Geographical variation in the prevalence of positive skin tests to environmental aeroallergens in the European Community Respiratory Health Survey I
Article first published online: 8 FEB 2007
Volume 62, Issue 3, pages 301–309, March 2007
How to Cite
Bousquet, P.-J., Chinn, S., Janson, C., Kogevinas, M., Burney, P. and Jarvis, D. (2007), Geographical variation in the prevalence of positive skin tests to environmental aeroallergens in the European Community Respiratory Health Survey I. Allergy, 62: 301–309. doi: 10.1111/j.1398-9995.2006.01293.x
- Issue published online: 8 FEB 2007
- Article first published online: 8 FEB 2007
- Accepted for publication 8 November 2006
- European Community Respiratory Health Survey;
- geographical variation;
- skin prick tests;
- standardized prevalence
Background: Many studies have reported the prevalence of sensitization using skin prick tests. However, comparisons between studies and between regions are difficult because the number and the type of allergens tested vary widely. Using the European Community Health Respiratory Survey I data, the geographical variation of sensitization to environmental allergen as measured by skin tests was established.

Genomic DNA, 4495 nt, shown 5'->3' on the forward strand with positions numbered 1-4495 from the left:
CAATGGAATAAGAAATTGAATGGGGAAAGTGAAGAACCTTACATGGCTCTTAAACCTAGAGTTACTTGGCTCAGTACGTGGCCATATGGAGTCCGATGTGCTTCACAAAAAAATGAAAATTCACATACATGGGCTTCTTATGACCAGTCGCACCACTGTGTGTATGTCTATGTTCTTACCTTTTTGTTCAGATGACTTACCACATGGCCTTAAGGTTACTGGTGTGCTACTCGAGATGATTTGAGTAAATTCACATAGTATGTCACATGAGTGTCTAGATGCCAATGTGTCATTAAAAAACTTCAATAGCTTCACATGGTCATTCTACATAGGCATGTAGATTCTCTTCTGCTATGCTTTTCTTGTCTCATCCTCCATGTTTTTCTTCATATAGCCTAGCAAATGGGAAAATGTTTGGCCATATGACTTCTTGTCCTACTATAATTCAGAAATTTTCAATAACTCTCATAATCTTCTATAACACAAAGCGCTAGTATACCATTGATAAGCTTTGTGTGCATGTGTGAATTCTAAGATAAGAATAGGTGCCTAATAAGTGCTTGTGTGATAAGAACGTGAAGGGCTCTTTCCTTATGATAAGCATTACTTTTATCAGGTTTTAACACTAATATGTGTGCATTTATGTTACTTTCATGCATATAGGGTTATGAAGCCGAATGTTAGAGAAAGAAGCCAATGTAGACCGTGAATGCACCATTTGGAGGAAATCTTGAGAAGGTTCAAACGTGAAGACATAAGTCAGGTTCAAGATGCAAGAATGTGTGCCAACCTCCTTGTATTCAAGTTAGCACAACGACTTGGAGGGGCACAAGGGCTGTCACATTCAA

Methods: Adults aged 20–44 years, living in 35 centres in 15 developed countries, underwent skin tests for allergy to nine common aeroallergens: Dermatophagoides pteronyssinus, timothy grass, cat, Cladosporium herbarium, Alternaria alternata, birch, Olea europea, common ragweed and Parietaria judaica. The age–sex standardized prevalence of sensitization was determined and centres with high (95% confidence interval above and excluding study median) and low prevalence (95% confidence interval below and excluding study median) of sensitization to each allergen and to any of the nine allergens were identified.
Results: There was substantial geographical variation in the prevalence of sensitization to each of the nine allergens tested and in the prevalence of sensitization to any allergen (lowest 17.1%, median 36.8% and highest 54.8%). Sensitization to D. pteronyssinus, grass pollen and cat were usually the most prevalent (median between centre 21.7%, 16.9% and 8.8%, respectively). Timothy grass sensitization was higher than that for any other pollen species.
Conclusions: As expected, geographical variations of sensitization to environmental allergen were observed across centres. These findings were compatible for those observed with serum-specific IgE. Skin tests can be used to assess the geographical distribution of allergens in a multicentric epidemiological survey.